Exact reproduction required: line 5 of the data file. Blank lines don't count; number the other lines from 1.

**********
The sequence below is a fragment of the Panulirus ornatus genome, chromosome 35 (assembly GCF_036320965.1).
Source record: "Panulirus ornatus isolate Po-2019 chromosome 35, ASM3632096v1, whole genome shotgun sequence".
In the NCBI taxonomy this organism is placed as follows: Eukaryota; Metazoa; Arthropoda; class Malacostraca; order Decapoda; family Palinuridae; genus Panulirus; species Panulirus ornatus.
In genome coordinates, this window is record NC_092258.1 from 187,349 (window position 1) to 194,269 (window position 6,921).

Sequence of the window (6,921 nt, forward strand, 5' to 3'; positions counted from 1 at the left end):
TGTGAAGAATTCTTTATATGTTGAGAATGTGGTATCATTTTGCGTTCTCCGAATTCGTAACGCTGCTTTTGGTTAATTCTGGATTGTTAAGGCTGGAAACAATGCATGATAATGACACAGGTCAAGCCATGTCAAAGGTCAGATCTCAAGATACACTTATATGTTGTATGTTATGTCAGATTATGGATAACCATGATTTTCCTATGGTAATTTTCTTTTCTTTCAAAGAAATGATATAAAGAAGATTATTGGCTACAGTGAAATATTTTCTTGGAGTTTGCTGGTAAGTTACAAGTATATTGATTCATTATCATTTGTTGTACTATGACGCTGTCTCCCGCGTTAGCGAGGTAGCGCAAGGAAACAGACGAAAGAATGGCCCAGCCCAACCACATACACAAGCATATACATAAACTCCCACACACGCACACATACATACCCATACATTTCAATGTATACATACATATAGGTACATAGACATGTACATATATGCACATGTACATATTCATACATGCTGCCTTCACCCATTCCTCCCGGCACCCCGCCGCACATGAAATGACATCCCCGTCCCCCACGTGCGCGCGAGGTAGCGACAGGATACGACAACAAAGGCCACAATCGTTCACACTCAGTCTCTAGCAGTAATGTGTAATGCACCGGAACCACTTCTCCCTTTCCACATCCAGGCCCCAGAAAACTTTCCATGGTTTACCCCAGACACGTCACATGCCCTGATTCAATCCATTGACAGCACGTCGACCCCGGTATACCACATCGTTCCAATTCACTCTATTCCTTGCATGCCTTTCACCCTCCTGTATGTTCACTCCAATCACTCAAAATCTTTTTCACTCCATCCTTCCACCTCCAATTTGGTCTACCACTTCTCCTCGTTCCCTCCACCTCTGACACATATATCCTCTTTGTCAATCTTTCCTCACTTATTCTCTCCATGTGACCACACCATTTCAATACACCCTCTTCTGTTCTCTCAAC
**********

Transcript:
Sequence of the window (6,921 nt, forward strand, 5' to 3'; positions counted from 1 at the left end):